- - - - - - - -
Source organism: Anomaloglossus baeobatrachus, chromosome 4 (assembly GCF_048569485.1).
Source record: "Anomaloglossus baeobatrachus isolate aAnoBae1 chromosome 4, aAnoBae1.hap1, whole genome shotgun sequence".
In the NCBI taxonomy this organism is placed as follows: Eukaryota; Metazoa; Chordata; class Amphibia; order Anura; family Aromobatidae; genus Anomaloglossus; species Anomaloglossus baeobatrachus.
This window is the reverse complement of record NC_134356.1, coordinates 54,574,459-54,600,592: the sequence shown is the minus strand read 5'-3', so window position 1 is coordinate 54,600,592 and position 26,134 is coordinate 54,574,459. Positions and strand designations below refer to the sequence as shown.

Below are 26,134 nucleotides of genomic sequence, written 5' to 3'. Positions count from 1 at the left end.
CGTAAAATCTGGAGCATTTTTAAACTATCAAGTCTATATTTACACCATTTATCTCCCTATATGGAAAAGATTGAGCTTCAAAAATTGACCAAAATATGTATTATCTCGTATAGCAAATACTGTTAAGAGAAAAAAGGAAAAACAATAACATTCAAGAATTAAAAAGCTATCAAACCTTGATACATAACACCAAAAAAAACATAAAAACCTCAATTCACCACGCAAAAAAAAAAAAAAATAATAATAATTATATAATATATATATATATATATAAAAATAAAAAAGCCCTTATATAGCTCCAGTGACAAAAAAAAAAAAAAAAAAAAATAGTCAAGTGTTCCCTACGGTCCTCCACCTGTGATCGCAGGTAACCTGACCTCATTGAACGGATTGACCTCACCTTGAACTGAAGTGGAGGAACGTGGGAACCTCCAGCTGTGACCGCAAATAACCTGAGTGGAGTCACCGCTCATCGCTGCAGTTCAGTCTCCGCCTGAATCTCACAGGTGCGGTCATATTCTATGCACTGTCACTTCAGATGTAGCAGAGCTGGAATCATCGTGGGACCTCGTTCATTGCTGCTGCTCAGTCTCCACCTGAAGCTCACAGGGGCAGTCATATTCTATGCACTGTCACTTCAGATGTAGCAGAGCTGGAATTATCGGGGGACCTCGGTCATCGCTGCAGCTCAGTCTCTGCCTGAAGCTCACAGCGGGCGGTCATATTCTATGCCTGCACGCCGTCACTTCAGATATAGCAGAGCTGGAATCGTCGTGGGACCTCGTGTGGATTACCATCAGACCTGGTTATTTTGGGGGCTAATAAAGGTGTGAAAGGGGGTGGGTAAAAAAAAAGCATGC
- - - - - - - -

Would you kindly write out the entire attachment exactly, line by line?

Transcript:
Source organism: Anomaloglossus baeobatrachus, chromosome 4 (assembly GCF_048569485.1).
Source record: "Anomaloglossus baeobatrachus isolate aAnoBae1 chromosome 4, aAnoBae1.hap1, whole genome shotgun sequence".
In the NCBI taxonomy this organism is placed as follows: Eukaryota; Metazoa; Chordata; class Amphibia; order Anura; family Aromobatidae; genus Anomaloglossus; species Anomaloglossus baeobatrachus.
This window is the reverse complement of record NC_134356.1, coordinates 54,574,459-54,600,592: the sequence shown is the minus strand read 5'-3', so window position 1 is coordinate 54,600,592 and position 26,134 is coordinate 54,574,459. Positions and strand designations below refer to the sequence as shown.

Below are 26,134 nucleotides of genomic sequence, written 5' to 3'. Positions count from 1 at the left end.
CGTAAAATCTGGAGCATTTTTAAACTATCAAGTCTATATTTACACCATTTATCTCCCTATATGGAAAAGATTGAGCTTCAAAAATTGACCAAAATATGTATTATCTCGTATAGCAAATACTGTTAAGAGAAAAAAGGAAAAACAATAACATTCAAGAATTAAAAAGCTATCAAACCTTGATACATAACACCAAAAAAAACATAAAAACCTCAATTCACCACGCAAAAAAAAAAAAAAATAATAATAATTATATAATATATATATATATATATAAAAATAAAAAAGCCCTTATATAGCTCCAGTGACAAAAAAAAAAAAAAAAAAAAATAGTCAAGTGTTCCCTACGGTCCTCCACCTGTGATCGCAGGTAACCTGACCTCATTGAACGGATTGACCTCACCTTGAACTGAAGTGGAGGAACGTGGGAACCTCCAGCTGTGACCGCAAATAACCTGAGTGGAGTCACCGCTCATCGCTGCAGTTCAGTCTCCGCCTGAATCTCACAGGTGCGGTCATATTCTATGCACTGTCACTTCAGATGTAGCAGAGCTGGAATCATCGTGGGACCTCGTTCATTGCTGCTGCTCAGTCTCCACCTGAAGCTCACAGGGGCAGTCATATTCTATGCACTGTCACTTCAGATGTAGCAGAGCTGGAATTATCGGGGGACCTCGGTCATCGCTGCAGCTCAGTCTCTGCCTGAAGCTCACAGCGGGCGGTCATATTCTATGCCTGCACGCCGTCACTTCAGATATAGCAGAGCTGGAATCGTCGTGGGACCTCGTGTGGATTACCATCAGACCTGGTTATTTTGGGGGCTAATAAAGGTGTGAAAGGGGGTGGGTAAAAAAAAAGCATGC